Eleven Finance — token structure and fee model.
A flexible fee model has allowed us to increase the burn rate and buy pressure on our $ELE token by %466 this was achieved through lowering the developer fund and controller allocation and reducing ELE dividends to stakers.
What a whirlwind the past 2 months have been!
The launch of Eleven Finance has brought with it tremendous growth and innovation. As such we’ve hardly had a chance to catch our breath on our way to $185 million in total value locked on our platform and growing.
We thought this would be a good time to take a deeper dive into what makes Eleven Finance tick, and a deeper dive into the $ELE token.
It’s easiest to start from the beginning and recap our overall structure and distribution:
The ELE token is distributed in the following way:
Total ELE supply — 11,000,000 tokens
Real ELE total supply — 8,117,630 tokens. Total supply has been reduced by 2,882,370 due to pre-sale not reaching hard cap, as a result these tokens have been burnt;
Of this real supply 8,117,630 tokens we have them split in the following way:
Presale — 20 % — 2,022,624 Tokens
Farming — 67.5% — 4,950,000 Tokens
Initial liquidity provided — 5% — 595,006 Tokens
Dev/Team — 7.5% — 550,000 Tokens
Of this our Developer/Team tokens have been locked in a time vested contract releasing 11% of this amount per month.
Farming rewards are 0.711 ELE per block. This is due to reduce further in the near future with a halving event. Of these rewards, distribution is more heavily weighted toward ELE stakers and ELE-BNB liquidity providers over other pools. Additionally approximately 35% of these rewards are being held to allow for our plans of cross chain expansion (initially to Fantom and Solana).
Flexible fee model — giving even more value to $ELE
The need to re-deploy our vault contracts with PCS shift from V1 — V2 allowed us the opportunity to add a flexible fee structure to our vault contracts.
We have always prided ourselves on our streamlined fee structure, as a yield optimizer who harnesses the power of compounding we know the impact of fees on overall returns. From day one it’s been pretty universal we charge a 0.1% fee on LP’s on withdrawal from our vaults and 1.5% fee on rewards only when the harvest function is called.
As we have grown, we have implemented more unique and complex strategies that continue to offer the best yields in the BSC ecosystem for our users. With this we have an opportunity to implement our flexible fee model, to continue to offer these strategies while giving even more value back to ELE holders.
With this is mind we now have the following fee model:
Compounding/Harvest fees; breakdown of distribution-
Whenever a vault strategy compounds it takes rewards that have been earnt by the vault, then sells these to build additional LP tokens, which are equally distributed to those in the pool. Whenever this occurs Eleven Finance takes a ‘harvest fee’, which is re-distributed throughout the ecosystem. This is one of the key functions that gives $ELE its value. With a little more than 2 months data and the growing Eleven ecosystem we have settled on the following breakdown of the harvest fee:
70.83% Buyback and burn $ELE —
This is a marked increase on our current model of 25%, this places more buying pressure on the $ELE token as our TVL increases. Keeping in mind we are a fixed supply token, we see this as a huge value add for $ELE, as we will eventually move toward a deflationary supply.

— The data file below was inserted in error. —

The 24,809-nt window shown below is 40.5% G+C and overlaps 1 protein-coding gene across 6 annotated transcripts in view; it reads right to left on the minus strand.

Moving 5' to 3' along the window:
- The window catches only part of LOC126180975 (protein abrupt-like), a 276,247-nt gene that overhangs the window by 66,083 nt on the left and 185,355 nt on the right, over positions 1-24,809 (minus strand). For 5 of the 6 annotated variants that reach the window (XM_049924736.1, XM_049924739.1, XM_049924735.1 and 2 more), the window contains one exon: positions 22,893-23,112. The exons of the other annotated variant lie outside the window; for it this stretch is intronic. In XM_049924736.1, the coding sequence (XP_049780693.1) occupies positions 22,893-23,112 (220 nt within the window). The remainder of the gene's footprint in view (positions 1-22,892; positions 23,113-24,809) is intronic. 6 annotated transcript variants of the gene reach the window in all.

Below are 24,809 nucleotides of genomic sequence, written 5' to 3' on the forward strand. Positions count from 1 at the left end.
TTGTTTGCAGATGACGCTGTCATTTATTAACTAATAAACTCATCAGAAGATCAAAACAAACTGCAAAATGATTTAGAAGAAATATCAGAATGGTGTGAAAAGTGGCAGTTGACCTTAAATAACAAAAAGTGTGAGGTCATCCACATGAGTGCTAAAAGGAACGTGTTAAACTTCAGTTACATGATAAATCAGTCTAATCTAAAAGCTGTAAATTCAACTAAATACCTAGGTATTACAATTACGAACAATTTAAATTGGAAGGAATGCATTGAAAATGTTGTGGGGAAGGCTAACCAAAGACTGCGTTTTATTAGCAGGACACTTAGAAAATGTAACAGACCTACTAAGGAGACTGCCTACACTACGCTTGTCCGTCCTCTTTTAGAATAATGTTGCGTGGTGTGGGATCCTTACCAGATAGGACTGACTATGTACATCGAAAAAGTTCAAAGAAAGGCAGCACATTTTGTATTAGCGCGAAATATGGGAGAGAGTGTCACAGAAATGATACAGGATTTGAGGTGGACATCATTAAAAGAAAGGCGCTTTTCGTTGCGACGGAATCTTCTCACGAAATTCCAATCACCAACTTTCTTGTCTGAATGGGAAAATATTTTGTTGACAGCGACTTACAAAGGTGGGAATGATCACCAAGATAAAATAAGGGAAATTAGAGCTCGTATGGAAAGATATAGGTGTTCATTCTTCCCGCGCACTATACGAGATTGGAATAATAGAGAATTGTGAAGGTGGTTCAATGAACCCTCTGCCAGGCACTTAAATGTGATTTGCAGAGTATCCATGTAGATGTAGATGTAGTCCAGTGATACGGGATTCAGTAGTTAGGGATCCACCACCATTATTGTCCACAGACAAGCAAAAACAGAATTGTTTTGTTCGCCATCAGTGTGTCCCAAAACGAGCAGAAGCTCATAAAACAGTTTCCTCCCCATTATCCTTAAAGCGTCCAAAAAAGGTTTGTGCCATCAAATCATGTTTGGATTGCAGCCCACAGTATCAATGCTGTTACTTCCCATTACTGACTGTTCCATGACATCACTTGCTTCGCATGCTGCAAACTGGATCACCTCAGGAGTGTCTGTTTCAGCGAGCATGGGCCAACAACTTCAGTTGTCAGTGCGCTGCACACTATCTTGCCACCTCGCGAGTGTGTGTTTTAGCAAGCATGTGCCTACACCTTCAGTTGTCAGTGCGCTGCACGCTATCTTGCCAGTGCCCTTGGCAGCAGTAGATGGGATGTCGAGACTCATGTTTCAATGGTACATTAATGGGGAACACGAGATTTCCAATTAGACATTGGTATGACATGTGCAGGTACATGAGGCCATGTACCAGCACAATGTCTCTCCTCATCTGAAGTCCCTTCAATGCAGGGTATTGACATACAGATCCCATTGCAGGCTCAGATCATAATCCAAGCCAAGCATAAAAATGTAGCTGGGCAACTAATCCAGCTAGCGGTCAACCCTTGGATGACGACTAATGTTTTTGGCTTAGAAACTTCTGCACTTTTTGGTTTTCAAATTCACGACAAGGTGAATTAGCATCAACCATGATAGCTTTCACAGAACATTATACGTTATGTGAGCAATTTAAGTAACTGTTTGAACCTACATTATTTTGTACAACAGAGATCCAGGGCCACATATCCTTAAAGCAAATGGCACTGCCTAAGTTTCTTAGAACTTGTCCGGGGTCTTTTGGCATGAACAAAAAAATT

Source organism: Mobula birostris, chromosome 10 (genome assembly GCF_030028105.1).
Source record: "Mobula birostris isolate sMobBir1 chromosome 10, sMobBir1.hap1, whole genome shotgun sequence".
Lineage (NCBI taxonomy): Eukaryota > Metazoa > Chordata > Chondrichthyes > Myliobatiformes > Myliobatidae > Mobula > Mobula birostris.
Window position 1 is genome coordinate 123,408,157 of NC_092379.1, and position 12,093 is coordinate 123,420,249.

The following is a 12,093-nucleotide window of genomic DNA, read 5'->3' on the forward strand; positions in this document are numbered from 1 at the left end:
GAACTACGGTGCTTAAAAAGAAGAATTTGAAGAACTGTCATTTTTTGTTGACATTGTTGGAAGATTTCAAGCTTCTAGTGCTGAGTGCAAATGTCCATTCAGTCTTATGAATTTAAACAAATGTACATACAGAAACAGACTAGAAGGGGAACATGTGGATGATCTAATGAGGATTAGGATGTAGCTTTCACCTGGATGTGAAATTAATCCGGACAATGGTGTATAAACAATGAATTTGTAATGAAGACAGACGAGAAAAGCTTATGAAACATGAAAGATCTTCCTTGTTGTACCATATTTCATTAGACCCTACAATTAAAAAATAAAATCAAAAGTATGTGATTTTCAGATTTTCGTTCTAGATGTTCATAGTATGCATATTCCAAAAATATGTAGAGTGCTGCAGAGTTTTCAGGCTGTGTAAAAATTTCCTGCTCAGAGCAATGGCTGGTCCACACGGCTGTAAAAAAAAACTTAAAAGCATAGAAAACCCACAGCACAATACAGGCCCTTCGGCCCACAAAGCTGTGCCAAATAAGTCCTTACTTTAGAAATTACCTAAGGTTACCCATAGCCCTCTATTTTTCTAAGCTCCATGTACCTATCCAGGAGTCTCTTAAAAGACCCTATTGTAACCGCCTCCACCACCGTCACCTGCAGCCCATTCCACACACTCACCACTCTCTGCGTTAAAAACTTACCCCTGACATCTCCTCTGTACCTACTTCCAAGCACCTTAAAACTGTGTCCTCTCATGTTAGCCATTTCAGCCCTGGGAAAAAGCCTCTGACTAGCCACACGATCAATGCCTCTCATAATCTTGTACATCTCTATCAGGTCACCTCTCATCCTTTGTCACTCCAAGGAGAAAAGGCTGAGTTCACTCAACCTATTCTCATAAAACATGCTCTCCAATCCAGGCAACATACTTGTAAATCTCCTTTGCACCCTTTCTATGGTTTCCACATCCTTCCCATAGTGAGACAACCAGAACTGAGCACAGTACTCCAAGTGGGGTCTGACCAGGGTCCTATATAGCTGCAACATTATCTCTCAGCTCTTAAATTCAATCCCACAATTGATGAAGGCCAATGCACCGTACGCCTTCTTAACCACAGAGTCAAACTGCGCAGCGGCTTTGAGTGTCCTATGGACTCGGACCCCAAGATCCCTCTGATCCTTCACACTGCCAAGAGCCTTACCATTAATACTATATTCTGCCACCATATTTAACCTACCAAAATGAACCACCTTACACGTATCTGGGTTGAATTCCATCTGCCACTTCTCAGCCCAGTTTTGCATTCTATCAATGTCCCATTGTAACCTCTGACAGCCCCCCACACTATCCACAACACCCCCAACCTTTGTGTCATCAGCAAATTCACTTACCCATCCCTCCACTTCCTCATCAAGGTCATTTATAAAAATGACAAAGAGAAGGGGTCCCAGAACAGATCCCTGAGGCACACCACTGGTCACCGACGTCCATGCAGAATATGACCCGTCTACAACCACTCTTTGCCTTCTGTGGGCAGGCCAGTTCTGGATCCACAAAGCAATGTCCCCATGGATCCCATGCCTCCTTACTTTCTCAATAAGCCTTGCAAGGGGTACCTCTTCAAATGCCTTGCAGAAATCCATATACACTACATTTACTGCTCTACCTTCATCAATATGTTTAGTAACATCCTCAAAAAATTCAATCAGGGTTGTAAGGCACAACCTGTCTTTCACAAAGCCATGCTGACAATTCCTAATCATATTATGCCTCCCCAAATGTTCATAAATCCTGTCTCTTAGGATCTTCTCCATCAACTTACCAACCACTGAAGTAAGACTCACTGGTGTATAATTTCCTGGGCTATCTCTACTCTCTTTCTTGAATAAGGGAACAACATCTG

4.17% — $ELE distribution to ELE vault users-
Those with their $ELE staked in the single asset $ELE vault receive this portion of $ELE redistributed, as a dividend. Keep in mind this is in addition to farming rewards they may also get for farming from this vault.
12.5% Eleven Finance Developer Fee —
This is fee is distributed to the Eleven team to ensure we can keep building and growing, bring the best yield opportunities to those on our platform. As you can see this has been reduced based on our v1 structure.
12.5% Controller Fee —
This is the fee collected by the ‘harvester bot’ this bot calculates when this fee is equal to the gas cost required to compound or harvest the rewards of the vault and executes the ‘harvest’ function. The nature of this is that vaults with more volume and higher rewards will get compounded more frequently. Again as you can see this has been reduced on our v1 model.
Harvest Fees Amounts
Now that we understand the breakdown of how the harvest fee itself is distributed. We have the following harvest fees for our vault ecosystem:
2.2% Harvest fee for vaults using PancakeSwap strategies that involve harvesting $CAKE and compounding LP’s.
2.5% Harvest fee for custom Eleven Finance vaults using more complex strategies across a variety of platforms and compounding LP’s.
3.49 % Harvest fee on Eleven Finance vaults powered by WaultSwap. This fee breakdown is slightly different to the above table with the below distribution in place.
Withdrawal fees will stay at 0.1% for withdrawal from all vaults with LP’s, with the same distribution of this fee as per the v2 flexible fee model above.
Withdrawal fees for vaults with single asset staking (like single asset $ICE and $CAKE) will change to 0.2% with the same distribution of this fee as per the v2 flexible fee model above.
The exception to this is the single asset WaultSwap vaults (WaultX and WEX) where a 0.2% withdrawal fee applies, with the fee is split and distribution as per the ‘Eleven Wault Vault Fee Structure’ table above.
With Eleven Finance’s growing platform use with that naturally growing TVL, we feel we are setting ourselves apart as a unique yield optimiser on BSC. With this we are able to offer some of the best yields on some of the newest and most promising projects in the space. Additionally this fee review sees the value this creates returned to holders of ELE whilst not compromising on optimising gains for platform users.